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Bank core deposits and the mitigation of monetary policy

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  • Lamont K. Black
  • Diana Hancock
  • Wayne Passmore

Abstract

We consider the business strategy of some banks that provide relationship loans (where they have loan origination and monitoring advantages relative to capital markets) with core deposit funding (where they can pass along the benefit of a sticky price on deposits). These "traditional banks" tend to lend out less than the deposits they take in, so they have a "buffer stock" of core deposits. This buffer stock of core deposits can be used to mitigate the full effect of tighter monetary policy on their bank-dependent borrowers. In this manner, the business strategy of "traditional banks" acts as a "core deposit mitigation channel" to provide funds to bank-dependent borrowers when there are monetary shocks. In effect, there is no bank lending channel of monetary policy associated with these traditional banks. ; In contrast, other banks mainly rely on managed liabilities that are priced at market rates. These banks do not have to shift from insured deposits to managed liabilities in response to tighter monetary policy. At the margin, their loans are already funded with managed liabilities. For these banks as well, there is no unique bank lending channel of monetary policy. ; The only banks that are likely to raise loan rates substantially in response to an increase in the federal funds rate are banks with a high proportion of relationship loans that are close to a loan-to-core deposit ratio of one. These banks must substitute higher cost nondeposit liabilities, which have an external finance premium, for core deposits, which do not because of deposit insurance. Some of these banks may also face higher marginal costs as their loan-to-core deposit ratio approaches one because of the costs associated with lending to default-prone relationship borrowers. It is among these banks (which we refer to as high relationship lenders), and only these banks, that we find evidence of a bank lending channel - they significantly reduce lending in response to a monetary contraction. Importantly, these banks hold only a small fraction of U.S. banking assets. Thus, in the United States, the bank lending channel seems limited in scope and importance, mainly because so few banks that specialize in relationship lending switch from core deposits to managed liabilities in response to changes in interest rates.

Suggested Citation

  • Lamont K. Black & Diana Hancock & Wayne Passmore, 2007. "Bank core deposits and the mitigation of monetary policy," Finance and Economics Discussion Series 2007-65, Board of Governors of the Federal Reserve System (U.S.).
  • Handle: RePEc:fip:fedgfe:2007-65
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    References listed on IDEAS

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    Cited by:

    1. Hanson, Samuel G. & Shleifer, Andrei & Stein, Jeremy C. & Vishny, Robert W., 2015. "Banks as patient fixed-income investors," Journal of Financial Economics, Elsevier, vol. 117(3), pages 449-469.
    2. Carpenter, Seth & Demiralp, Selva, 2012. "Money, reserves, and the transmission of monetary policy: Does the money multiplier exist?," Journal of Macroeconomics, Elsevier, vol. 34(1), pages 59-75.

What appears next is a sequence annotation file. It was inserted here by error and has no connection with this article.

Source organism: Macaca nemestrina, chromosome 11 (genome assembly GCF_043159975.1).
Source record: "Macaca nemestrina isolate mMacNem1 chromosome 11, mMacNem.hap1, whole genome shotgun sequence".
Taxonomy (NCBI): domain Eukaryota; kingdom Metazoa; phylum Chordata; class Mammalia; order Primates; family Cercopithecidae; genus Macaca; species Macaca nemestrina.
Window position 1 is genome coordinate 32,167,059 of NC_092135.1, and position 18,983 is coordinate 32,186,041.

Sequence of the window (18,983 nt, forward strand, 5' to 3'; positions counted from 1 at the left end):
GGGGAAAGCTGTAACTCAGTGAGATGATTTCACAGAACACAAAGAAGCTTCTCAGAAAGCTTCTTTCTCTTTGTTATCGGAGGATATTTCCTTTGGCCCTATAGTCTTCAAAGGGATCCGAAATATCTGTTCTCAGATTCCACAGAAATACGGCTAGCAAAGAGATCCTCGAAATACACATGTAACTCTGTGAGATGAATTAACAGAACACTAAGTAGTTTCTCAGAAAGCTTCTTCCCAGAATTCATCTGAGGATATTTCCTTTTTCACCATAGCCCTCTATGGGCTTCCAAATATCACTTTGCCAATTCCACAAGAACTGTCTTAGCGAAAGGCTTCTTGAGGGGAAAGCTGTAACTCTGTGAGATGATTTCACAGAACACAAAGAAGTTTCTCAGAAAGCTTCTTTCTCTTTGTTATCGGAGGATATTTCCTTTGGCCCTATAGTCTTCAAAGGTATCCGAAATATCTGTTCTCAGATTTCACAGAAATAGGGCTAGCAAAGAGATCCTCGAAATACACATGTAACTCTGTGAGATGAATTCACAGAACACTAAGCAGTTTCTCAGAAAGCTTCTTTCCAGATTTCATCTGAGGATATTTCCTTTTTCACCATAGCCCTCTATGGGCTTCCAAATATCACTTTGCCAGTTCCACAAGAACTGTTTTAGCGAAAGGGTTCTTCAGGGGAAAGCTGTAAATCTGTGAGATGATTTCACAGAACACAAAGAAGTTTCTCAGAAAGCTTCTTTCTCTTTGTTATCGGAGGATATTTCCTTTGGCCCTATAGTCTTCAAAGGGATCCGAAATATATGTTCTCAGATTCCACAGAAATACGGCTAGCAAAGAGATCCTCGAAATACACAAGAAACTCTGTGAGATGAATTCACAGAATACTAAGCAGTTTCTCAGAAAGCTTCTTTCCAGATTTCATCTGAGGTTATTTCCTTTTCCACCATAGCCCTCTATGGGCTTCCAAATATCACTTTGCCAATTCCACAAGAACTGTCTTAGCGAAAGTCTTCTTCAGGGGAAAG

3. Li, Xiaofei & Escalante, Cesar L. & Epperson, James E. & Gunter, Lewell F., 2012. "Agricultural Banking and Early Warning Models for the Bank Failures of the Late 2000s Great Recession," 2012 Annual Meeting, February 4-7, 2012, Birmingham, Alabama 119656, Southern Agricultural Economics Association.
    4. repec:fgv:epgrbe:v:67:n:4:a:2 is not listed on IDEAS
    5. Steven W. Sumner & Guy Yamashiro, 2011. "Bank liabilities and the monetary transmission mechanism," Economics Bulletin, AccessEcon, vol. 31(2), pages 1413-1431.
    6. Lamont K. Black & Richard J. Rosen, 2016. "Monetary Policy, Loan Maturity, and Credit Availability," International Journal of Central Banking, International Journal of Central Banking, vol. 12(1), pages 199-230, March.
    7. Entrop, O. & von la Hausse, L. & Wilkens, M., 2017. "Looking beyond banks’ average interest rate risk: Determinants of high exposures," The Quarterly Review of Economics and Finance, Elsevier, vol. 63(C), pages 204-218.
    8. Tabak, Benjamin Miranda, 2013. "Financial Stability and Monetary Policy - The case of Brazil," Revista Brasileira de Economia - RBE, FGV/EPGE - Escola Brasileira de Economia e Finanças, Getulio Vargas Foundation (Brazil), vol. 67(4), November.
    9. Krainer, Robert E., 2014. "Monetary policy and bank lending in the Euro area: Is there a stock market channel or an interest rate channel?," Journal of International Money and Finance, Elsevier, vol. 49(PB), pages 283-298.
    10. Masami Imai, 2008. "Crowding-Out Effects of a Government-Owned Depository Institution: Evidence from a Natural Experiment in Japan," Wesleyan Economics Working Papers 2008-003, Wesleyan University, Department of Economics.
    11. Seth Carpenter & Selva Demiralp, 2009. "Money and the Transmission of Monetary Policy," Koç University-TUSIAD Economic Research Forum Working Papers 0906, Koc University-TUSIAD Economic Research Forum.

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    Keywords

    Bank loans ; Banks and banking - United States;

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